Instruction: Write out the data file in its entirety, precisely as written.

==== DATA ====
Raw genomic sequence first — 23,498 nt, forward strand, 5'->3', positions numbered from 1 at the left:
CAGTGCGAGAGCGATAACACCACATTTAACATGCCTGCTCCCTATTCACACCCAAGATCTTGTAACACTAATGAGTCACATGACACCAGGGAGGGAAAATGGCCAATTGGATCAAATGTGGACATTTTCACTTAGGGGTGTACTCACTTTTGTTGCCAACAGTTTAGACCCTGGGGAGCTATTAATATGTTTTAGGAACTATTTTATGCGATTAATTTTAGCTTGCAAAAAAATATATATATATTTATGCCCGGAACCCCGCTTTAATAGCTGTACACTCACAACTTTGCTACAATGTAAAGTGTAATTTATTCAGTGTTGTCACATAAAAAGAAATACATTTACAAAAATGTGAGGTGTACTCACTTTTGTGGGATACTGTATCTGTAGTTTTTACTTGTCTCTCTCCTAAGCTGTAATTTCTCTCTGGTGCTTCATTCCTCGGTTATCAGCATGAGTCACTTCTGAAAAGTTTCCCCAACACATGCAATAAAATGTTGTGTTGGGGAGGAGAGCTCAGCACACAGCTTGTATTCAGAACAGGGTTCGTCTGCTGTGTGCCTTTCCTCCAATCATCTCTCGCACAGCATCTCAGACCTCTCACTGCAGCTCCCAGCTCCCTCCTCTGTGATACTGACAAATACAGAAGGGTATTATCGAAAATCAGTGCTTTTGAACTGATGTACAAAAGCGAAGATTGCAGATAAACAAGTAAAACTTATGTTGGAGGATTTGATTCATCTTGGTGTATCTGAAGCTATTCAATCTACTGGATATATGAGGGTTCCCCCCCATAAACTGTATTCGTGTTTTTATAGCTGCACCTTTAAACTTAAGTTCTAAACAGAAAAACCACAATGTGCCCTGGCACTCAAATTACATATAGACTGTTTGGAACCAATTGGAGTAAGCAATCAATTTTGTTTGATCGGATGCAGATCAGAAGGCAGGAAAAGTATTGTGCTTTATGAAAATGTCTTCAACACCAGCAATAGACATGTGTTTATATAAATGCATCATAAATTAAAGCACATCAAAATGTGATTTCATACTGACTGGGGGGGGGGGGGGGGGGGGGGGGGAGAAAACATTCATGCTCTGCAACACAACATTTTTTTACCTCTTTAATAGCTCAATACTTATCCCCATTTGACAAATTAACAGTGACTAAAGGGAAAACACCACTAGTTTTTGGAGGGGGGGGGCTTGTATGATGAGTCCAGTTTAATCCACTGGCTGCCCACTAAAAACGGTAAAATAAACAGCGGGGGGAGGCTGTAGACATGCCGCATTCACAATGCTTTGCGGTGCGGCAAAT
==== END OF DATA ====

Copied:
Raw genomic sequence first — 23,498 nt, forward strand, 5'->3', positions numbered from 1 at the left:
CAGTGCGAGAGCGATAACACCACATTTAACATGCCTGCTCCCTATTCACACCCAAGATCTTGTAACACTAATGAGTCACATGACACCAGGGAGGGAAAATGGCCAATTGGATCAAATGTGGACATTTTCACTTAGGGGTGTACTCACTTTTGTTGCCAACAGTTTAGACCCTGGGGAGCTATTAATATGTTTTAGGAACTATTTTATGCGATTAATTTTAGCTTGCAAAAAAATATATATATATTTATGCCCGGAACCCCGCTTTAATAGCTGTACACTCACAACTTTGCTACAATGTAAAGTGTAATTTATTCAGTGTTGTCACATAAAAAGAAATACATTTACAAAAATGTGAGGTGTACTCACTTTTGTGGGATACTGTATCTGTAGTTTTTACTTGTCTCTCTCCTAAGCTGTAATTTCTCTCTGGTGCTTCATTCCTCGGTTATCAGCATGAGTCACTTCTGAAAAGTTTCCCCAACACATGCAATAAAATGTTGTGTTGGGGAGGAGAGCTCAGCACACAGCTTGTATTCAGAACAGGGTTCGTCTGCTGTGTGCCTTTCCTCCAATCATCTCTCGCACAGCATCTCAGACCTCTCACTGCAGCTCCCAGCTCCCTCCTCTGTGATACTGACAAATACAGAAGGGTATTATCGAAAATCAGTGCTTTTGAACTGATGTACAAAAGCGAAGATTGCAGATAAACAAGTAAAACTTATGTTGGAGGATTTGATTCATCTTGGTGTATCTGAAGCTATTCAATCTACTGGATATATGAGGGTTCCCCCCCATAAACTGTATTCGTGTTTTTATAGCTGCACCTTTAAACTTAAGTTCTAAACAGAAAAACCACAATGTGCCCTGGCACTCAAATTACATATAGACTGTTTGGAACCAATTGGAGTAAGCAATCAATTTTGTTTGATCGGATGCAGATCAGAAGGCAGGAAAAGTATTGTGCTTTATGAAAATGTCTTCAACACCAGCAATAGACATGTGTTTATATAAATGCATCATAAATTAAAGCACATCAAAATGTGATTTCATACTGACTGGGGGGGGGGGGGGGGGGGGGGGGGAGAAAACATTCATGCTCTGCAACACAACATTTTTTTACCTCTTTAATAGCTCAATACTTATCCCCATTTGACAAATTAACAGTGACTAAAGGGAAAACACCACTAGTTTTTGGAGGGGGGGGGCTTGTATGATGAGTCCAGTTTAATCCACTGGCTGCCCACTAAAAACGGTAAAATAAACAGCGGGGGGAGGCTGTAGACATGCCGCATTCACAATGCTTTGCGGTGCGGCAAAT